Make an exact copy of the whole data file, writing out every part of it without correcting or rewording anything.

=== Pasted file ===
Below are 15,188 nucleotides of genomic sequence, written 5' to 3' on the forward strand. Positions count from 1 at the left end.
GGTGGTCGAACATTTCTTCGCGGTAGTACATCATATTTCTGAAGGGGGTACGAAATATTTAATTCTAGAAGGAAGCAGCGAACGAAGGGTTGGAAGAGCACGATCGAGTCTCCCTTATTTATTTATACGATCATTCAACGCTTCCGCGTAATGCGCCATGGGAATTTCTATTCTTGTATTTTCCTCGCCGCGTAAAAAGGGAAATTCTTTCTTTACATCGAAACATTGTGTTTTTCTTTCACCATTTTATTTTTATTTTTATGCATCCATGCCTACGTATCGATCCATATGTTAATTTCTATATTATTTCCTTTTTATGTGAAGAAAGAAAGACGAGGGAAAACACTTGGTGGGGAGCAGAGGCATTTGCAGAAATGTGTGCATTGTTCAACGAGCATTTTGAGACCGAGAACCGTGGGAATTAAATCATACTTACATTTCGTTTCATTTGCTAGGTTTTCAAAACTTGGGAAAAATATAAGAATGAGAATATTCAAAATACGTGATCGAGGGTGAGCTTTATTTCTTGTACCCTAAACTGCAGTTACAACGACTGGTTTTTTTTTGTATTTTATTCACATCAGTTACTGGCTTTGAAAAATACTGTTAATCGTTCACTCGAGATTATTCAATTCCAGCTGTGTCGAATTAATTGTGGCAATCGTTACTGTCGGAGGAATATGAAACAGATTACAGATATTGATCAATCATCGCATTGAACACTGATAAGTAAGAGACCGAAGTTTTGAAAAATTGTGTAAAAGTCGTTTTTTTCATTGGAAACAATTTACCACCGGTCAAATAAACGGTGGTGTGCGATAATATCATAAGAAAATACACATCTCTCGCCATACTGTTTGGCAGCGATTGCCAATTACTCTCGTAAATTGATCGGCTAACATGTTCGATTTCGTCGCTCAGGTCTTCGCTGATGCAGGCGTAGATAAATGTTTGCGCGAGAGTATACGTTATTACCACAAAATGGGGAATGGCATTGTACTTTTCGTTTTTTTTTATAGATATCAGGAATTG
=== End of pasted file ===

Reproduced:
Below are 15,188 nucleotides of genomic sequence, written 5' to 3' on the forward strand. Positions count from 1 at the left end.
GGTGGTCGAACATTTCTTCGCGGTAGTACATCATATTTCTGAAGGGGGTACGAAATATTTAATTCTAGAAGGAAGCAGCGAACGAAGGGTTGGAAGAGCACGATCGAGTCTCCCTTATTTATTTATACGATCATTCAACGCTTCCGCGTAATGCGCCATGGGAATTTCTATTCTTGTATTTTCCTCGCCGCGTAAAAAGGGAAATTCTTTCTTTACATCGAAACATTGTGTTTTTCTTTCACCATTTTATTTTTATTTTTATGCATCCATGCCTACGTATCGATCCATATGTTAATTTCTATATTATTTCCTTTTTATGTGAAGAAAGAAAGACGAGGGAAAACACTTGGTGGGGAGCAGAGGCATTTGCAGAAATGTGTGCATTGTTCAACGAGCATTTTGAGACCGAGAACCGTGGGAATTAAATCATACTTACATTTCGTTTCATTTGCTAGGTTTTCAAAACTTGGGAAAAATATAAGAATGAGAATATTCAAAATACGTGATCGAGGGTGAGCTTTATTTCTTGTACCCTAAACTGCAGTTACAACGACTGGTTTTTTTTTGTATTTTATTCACATCAGTTACTGGCTTTGAAAAATACTGTTAATCGTTCACTCGAGATTATTCAATTCCAGCTGTGTCGAATTAATTGTGGCAATCGTTACTGTCGGAGGAATATGAAACAGATTACAGATATTGATCAATCATCGCATTGAACACTGATAAGTAAGAGACCGAAGTTTTGAAAAATTGTGTAAAAGTCGTTTTTTTCATTGGAAACAATTTACCACCGGTCAAATAAACGGTGGTGTGCGATAATATCATAAGAAAATACACATCTCTCGCCATACTGTTTGGCAGCGATTGCCAATTACTCTCGTAAATTGATCGGCTAACATGTTCGATTTCGTCGCTCAGGTCTTCGCTGATGCAGGCGTAGATAAATGTTTGCGCGAGAGTATACGTTATTACCACAAAATGGGGAATGGCATTGTACTTTTCGTTTTTTTTTATAGATATCAGGAATTG